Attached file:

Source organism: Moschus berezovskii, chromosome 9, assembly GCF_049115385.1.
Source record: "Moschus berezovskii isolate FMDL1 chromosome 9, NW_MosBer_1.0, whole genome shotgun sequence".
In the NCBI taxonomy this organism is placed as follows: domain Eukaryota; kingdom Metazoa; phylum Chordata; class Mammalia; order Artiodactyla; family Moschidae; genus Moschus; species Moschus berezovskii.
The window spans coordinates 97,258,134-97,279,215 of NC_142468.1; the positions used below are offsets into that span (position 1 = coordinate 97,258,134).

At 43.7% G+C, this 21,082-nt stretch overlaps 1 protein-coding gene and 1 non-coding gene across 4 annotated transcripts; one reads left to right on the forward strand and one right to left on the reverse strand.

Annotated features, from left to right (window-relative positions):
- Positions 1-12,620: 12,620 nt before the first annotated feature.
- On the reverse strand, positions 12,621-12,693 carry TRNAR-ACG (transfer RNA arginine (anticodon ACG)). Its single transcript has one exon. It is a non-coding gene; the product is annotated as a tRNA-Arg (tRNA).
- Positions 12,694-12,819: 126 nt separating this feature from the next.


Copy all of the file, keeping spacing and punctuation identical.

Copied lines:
Source organism: Moschus berezovskii, chromosome 9, assembly GCF_049115385.1.
Source record: "Moschus berezovskii isolate FMDL1 chromosome 9, NW_MosBer_1.0, whole genome shotgun sequence".
In the NCBI taxonomy this organism is placed as follows: domain Eukaryota; kingdom Metazoa; phylum Chordata; class Mammalia; order Artiodactyla; family Moschidae; genus Moschus; species Moschus berezovskii.
The window spans coordinates 97,258,134-97,279,215 of NC_142468.1; the positions used below are offsets into that span (position 1 = coordinate 97,258,134).

At 43.7% G+C, this 21,082-nt stretch overlaps 1 protein-coding gene and 1 non-coding gene across 4 annotated transcripts; one reads left to right on the forward strand and one right to left on the reverse strand.

Annotated features, from left to right (window-relative positions):
- Positions 1-12,620: 12,620 nt before the first annotated feature.
- On the reverse strand, positions 12,621-12,693 carry TRNAR-ACG (transfer RNA arginine (anticodon ACG)). Its single transcript has one exon. It is a non-coding gene; the product is annotated as a tRNA-Arg (tRNA).
- Positions 12,694-12,819: 126 nt separating this feature from the next.